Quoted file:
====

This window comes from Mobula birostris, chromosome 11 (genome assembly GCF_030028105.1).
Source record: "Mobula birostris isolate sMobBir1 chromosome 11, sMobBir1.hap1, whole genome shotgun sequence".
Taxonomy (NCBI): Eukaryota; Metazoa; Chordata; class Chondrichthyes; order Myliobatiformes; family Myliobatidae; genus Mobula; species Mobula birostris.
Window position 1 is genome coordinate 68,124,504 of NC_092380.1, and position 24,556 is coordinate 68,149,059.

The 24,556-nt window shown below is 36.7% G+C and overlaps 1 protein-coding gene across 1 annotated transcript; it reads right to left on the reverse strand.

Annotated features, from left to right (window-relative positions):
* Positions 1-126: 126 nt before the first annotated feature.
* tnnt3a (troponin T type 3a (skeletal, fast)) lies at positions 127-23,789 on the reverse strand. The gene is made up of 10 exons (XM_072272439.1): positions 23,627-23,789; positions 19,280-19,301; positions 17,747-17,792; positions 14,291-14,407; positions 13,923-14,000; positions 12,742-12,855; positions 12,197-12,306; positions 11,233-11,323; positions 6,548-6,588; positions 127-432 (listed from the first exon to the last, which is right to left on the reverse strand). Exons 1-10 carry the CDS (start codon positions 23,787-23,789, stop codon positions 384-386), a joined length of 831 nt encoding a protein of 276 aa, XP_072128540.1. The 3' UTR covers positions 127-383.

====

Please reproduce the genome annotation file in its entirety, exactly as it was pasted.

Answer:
This window comes from Mobula birostris, chromosome 11 (genome assembly GCF_030028105.1).
Source record: "Mobula birostris isolate sMobBir1 chromosome 11, sMobBir1.hap1, whole genome shotgun sequence".
Taxonomy (NCBI): Eukaryota; Metazoa; Chordata; class Chondrichthyes; order Myliobatiformes; family Myliobatidae; genus Mobula; species Mobula birostris.
Window position 1 is genome coordinate 68,124,504 of NC_092380.1, and position 24,556 is coordinate 68,149,059.

The 24,556-nt window shown below is 36.7% G+C and overlaps 1 protein-coding gene across 1 annotated transcript; it reads right to left on the reverse strand.

Annotated features, from left to right (window-relative positions):
* Positions 1-126: 126 nt before the first annotated feature.
* tnnt3a (troponin T type 3a (skeletal, fast)) lies at positions 127-23,789 on the reverse strand. The gene is made up of 10 exons (XM_072272439.1): positions 23,627-23,789; positions 19,280-19,301; positions 17,747-17,792; positions 14,291-14,407; positions 13,923-14,000; positions 12,742-12,855; positions 12,197-12,306; positions 11,233-11,323; positions 6,548-6,588; positions 127-432 (listed from the first exon to the last, which is right to left on the reverse strand). Exons 1-10 carry the CDS (start codon positions 23,787-23,789, stop codon positions 384-386), a joined length of 831 nt encoding a protein of 276 aa, XP_072128540.1. The 3' UTR covers positions 127-383.